What many entrepreneurs already suspected is now coming true.

Corona restrictions will also continue this autumn and winter.

From September onwards, according to the plans of Health Minister Jens Spahn (CDU), access to the interior of restaurants, hotels, hairdressing salons, cosmetic studios, fitness studios and many others will only be possible for the "3G" - those who have been tested, vaccinated or recovered.

Christian Geinitz

Business correspondent in Berlin

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Julia Löhr

Business correspondent in Berlin.

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At the same time, everyone who could be vaccinated should pay for the tests from mid-October. Depending on further developments, Spahn may even only allow vaccinated and convalescents access to events and restaurants. Not a hard lockdown, but a quasi-lockdown for the unvaccinated: This is what the new corona strategy looks like. So far, 73 percent of adults in this country have received at least one vaccination.

As expected, the new plans from Berlin are not being well received in business. “The debate and the plans are in parts too alarmist for me. With incidences of less than 20 in Europe, Germany is far behind, ”says Ingrid Hartges, General Manager of the Dehoga Hotel and Restaurant Association. It rejects a general 3G obligation from September onwards. In addition to the recorded infections, other parameters would have to be used to assess the situation, such as the vaccination rate and the number of hospital admissions for corona.

The head of the association also emphasizes that innkeepers and hoteliers have house rights and can refuse access to non-vaccinated people.

"But it is a completely different matter to generally regulate this for everyone by law or ordinance." In a constitutional state, the measures must always be proportionate.

For Hartges, only leaving vaccinated people in restaurants and hotels would be “the last resort if the infection situation deteriorates drastically”.

"Completely counterproductive"

The fitness studio association DSSV is also not very enthusiastic. "In principle, restrictions are to be rejected for all businesses," says President Birgit Schwarze. Fitness facilities are not hotspots, the hygiene concepts work. “There are millions of valid contracts between our companies and their customers, in which no agreements on access restrictions have been agreed, and our entrepreneurs will certainly not want to break their contract,” said Schwarze. She does not want to rule out a lawsuit against the rules, if they should come.

In the spring, rapid antigen tests in test centers usually cost between 20 and 30 euros. It is true that they could become cheaper in the autumn in view of the lower purchasing costs and increased competition. But even amounts of 10 or 15 euros are likely to be too much for many citizens for an hour of training, the cinema or a visit to a café. Jens Michow, President of the Association of the Concert and Event Industry, therefore considers the political plan to be “completely counterproductive”. "You should be happy when people who have not yet been vaccinated at least get tested."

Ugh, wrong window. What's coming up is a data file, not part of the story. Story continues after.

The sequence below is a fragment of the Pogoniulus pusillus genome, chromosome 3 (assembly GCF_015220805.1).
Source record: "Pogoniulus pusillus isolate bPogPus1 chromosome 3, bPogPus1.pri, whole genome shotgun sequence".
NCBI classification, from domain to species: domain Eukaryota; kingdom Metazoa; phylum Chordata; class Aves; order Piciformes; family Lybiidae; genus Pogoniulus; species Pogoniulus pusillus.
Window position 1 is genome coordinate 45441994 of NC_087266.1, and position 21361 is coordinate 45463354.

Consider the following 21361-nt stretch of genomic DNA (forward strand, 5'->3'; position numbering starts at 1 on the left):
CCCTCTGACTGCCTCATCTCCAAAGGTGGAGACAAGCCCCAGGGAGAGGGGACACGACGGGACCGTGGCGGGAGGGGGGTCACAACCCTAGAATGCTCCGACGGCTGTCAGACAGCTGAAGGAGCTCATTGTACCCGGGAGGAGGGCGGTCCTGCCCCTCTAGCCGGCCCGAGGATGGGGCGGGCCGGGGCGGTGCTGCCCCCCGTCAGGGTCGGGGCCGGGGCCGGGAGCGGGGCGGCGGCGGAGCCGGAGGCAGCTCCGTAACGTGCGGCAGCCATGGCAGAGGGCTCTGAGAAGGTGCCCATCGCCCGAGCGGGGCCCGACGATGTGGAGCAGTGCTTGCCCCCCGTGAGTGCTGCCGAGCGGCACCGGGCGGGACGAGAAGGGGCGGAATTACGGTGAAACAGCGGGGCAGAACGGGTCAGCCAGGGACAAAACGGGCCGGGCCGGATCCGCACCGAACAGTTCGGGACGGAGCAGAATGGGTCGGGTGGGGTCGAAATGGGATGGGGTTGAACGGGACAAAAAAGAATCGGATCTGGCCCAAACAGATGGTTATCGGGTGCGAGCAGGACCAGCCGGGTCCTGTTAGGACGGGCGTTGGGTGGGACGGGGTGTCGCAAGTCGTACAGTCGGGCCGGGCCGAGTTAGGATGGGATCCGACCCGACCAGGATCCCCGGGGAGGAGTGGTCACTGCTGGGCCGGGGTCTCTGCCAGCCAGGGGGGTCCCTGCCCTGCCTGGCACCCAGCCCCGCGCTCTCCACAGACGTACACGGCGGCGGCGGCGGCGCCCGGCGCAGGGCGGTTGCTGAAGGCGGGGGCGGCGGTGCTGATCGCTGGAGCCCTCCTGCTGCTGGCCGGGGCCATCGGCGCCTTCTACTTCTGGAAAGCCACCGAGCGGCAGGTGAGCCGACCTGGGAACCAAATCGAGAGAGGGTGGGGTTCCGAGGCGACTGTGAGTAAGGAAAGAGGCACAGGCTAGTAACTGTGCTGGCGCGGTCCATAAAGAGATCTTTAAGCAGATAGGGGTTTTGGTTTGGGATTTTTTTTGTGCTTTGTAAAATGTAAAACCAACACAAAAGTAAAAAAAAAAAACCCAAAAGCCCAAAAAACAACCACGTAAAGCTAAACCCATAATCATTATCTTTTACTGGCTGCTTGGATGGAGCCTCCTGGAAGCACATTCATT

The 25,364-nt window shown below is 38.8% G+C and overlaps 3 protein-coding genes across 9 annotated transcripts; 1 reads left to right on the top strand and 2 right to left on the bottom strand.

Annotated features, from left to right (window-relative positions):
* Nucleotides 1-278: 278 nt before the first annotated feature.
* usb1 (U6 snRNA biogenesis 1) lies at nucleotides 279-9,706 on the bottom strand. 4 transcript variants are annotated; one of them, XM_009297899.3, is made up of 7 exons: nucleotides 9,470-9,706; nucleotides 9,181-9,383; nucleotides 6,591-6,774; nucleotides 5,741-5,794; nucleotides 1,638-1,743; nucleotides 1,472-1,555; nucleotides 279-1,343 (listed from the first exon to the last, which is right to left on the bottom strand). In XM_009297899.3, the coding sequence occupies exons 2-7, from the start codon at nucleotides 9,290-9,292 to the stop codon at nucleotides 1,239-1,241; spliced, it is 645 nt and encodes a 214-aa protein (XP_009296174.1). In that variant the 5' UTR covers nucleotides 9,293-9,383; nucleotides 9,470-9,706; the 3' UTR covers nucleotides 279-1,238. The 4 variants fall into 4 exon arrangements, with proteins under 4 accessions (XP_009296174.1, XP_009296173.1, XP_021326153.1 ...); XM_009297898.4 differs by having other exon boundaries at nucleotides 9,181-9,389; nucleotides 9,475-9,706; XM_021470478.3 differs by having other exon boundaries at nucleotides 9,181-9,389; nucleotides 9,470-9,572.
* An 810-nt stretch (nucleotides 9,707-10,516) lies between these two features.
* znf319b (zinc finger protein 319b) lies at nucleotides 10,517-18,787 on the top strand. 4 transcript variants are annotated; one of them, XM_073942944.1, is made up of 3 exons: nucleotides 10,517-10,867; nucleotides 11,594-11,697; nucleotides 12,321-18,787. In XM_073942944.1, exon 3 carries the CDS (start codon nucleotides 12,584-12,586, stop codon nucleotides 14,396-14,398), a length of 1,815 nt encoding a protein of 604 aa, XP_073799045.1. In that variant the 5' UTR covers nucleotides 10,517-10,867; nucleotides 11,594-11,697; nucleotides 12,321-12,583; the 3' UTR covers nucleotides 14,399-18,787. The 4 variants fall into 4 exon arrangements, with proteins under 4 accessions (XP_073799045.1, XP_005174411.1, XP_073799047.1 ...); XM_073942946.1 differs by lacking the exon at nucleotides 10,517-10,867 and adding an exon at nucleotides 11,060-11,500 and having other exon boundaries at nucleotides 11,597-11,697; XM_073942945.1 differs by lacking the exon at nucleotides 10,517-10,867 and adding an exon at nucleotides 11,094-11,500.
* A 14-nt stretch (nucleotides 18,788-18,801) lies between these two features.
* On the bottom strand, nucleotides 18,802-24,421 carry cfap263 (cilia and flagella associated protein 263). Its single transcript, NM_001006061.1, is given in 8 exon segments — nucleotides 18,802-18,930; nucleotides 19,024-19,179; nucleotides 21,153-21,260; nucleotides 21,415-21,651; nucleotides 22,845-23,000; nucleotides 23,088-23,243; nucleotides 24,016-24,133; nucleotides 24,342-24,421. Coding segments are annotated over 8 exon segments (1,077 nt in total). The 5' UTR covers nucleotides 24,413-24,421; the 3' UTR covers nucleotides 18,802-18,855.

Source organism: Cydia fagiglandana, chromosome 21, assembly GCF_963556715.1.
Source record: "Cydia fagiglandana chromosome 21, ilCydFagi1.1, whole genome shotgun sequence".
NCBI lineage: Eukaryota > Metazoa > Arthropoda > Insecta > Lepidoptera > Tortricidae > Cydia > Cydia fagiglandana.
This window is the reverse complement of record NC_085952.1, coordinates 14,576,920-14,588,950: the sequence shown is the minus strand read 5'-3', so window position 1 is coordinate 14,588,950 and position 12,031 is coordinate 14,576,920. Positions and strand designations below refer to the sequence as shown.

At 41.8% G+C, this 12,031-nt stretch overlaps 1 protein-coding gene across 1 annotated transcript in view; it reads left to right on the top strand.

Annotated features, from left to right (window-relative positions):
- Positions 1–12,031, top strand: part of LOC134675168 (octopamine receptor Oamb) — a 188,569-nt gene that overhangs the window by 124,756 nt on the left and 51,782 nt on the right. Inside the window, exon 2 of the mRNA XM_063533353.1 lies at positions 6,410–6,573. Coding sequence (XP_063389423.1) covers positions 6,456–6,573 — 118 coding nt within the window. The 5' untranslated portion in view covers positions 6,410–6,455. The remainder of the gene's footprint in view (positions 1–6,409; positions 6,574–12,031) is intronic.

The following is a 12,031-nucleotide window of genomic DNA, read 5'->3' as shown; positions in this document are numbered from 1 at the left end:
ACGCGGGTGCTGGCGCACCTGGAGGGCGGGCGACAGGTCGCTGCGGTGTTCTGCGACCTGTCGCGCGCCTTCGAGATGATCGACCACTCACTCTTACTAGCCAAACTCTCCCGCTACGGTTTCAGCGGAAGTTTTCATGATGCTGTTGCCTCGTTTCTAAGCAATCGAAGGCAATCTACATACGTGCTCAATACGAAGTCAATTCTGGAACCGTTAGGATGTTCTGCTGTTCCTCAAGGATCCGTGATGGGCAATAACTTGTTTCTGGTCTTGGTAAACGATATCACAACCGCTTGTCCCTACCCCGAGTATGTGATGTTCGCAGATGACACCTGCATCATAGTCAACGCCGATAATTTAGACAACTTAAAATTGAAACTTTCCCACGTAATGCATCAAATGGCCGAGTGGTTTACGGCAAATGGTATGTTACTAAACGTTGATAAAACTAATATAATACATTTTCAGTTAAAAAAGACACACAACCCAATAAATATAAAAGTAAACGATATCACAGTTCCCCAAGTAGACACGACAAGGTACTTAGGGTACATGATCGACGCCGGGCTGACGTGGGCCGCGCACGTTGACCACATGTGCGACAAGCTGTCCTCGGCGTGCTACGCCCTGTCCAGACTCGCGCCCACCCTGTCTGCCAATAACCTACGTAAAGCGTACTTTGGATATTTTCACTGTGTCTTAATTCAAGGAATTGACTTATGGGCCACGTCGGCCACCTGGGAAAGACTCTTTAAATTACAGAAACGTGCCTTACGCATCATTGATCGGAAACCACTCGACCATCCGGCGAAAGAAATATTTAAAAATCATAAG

Michow has recently had to listen to a lot of criticism from opponents of vaccination because he wants to hold concerts again without distance rules, i.e. economically for the organizers, even if only for those who have been vaccinated.

“It should go without saying that the path described is anything but pleasant for our industry.

Because who gives up voluntarily on fifty percent of his audience.

But what alternative do we have? "

Big differences in international comparison

In the hairdressing trade, memories of spring are coming up. The test obligation initially introduced after the end of the lockdown meant that many customers had stretched the interval between appointments, reports association manager Jörg Müller. "If you have to pay for the tests now, it will certainly be a burden for the hairdressers again." He does not want to assess whether the federal government's plans are appropriate or excessive for the situation. The German Chamber of Commerce and Industry also wants to watch the whole thing first.

It is striking how differently the countries in Europe are dealing with the pandemic after almost a year and a half of Corona.

In Great Britain, like in Germany, tests are uncommon.

Access to restaurants, gyms, hairdressers and culture is open to everyone.

There is also no longer any mask requirement, while it should apply in Germany at least until spring 2022.

In the Netherlands, neither proof nor masks are required for large parts of public life.

Denmark is also relaxed.

From October onwards, the Corona pass, which is currently still required for going to restaurants, should no longer have to be presented.

Complaints against the mask requirement are hopeless

It is different in France: Unless the Constitutional Court has still vetoed it, the “Pass Sanitaire” with test, vaccination or convalescence evidence for restaurants, hotels and long-distance rail transport is required from August 9th. It is currently used for cultural and sporting events as well as fitness studios. In Austria, too, the 3G rule applies to gastronomy, body-hugging services, hotels and leisure facilities. But there is no longer a need to wear a mask there. Tests are carried out with - still - free PCR gargle tests, which citizens can get in many places in the supermarket and return there.

Lawsuits against the mask requirement have so far been unsuccessful in German administrative courts because the interference is considered relatively minor and at the same time effective compared to other measures restricting freedom. This could even apply to fully vaccinated citizens, so argue lawyers, because this is the only way to enforce a mask requirement for everyone.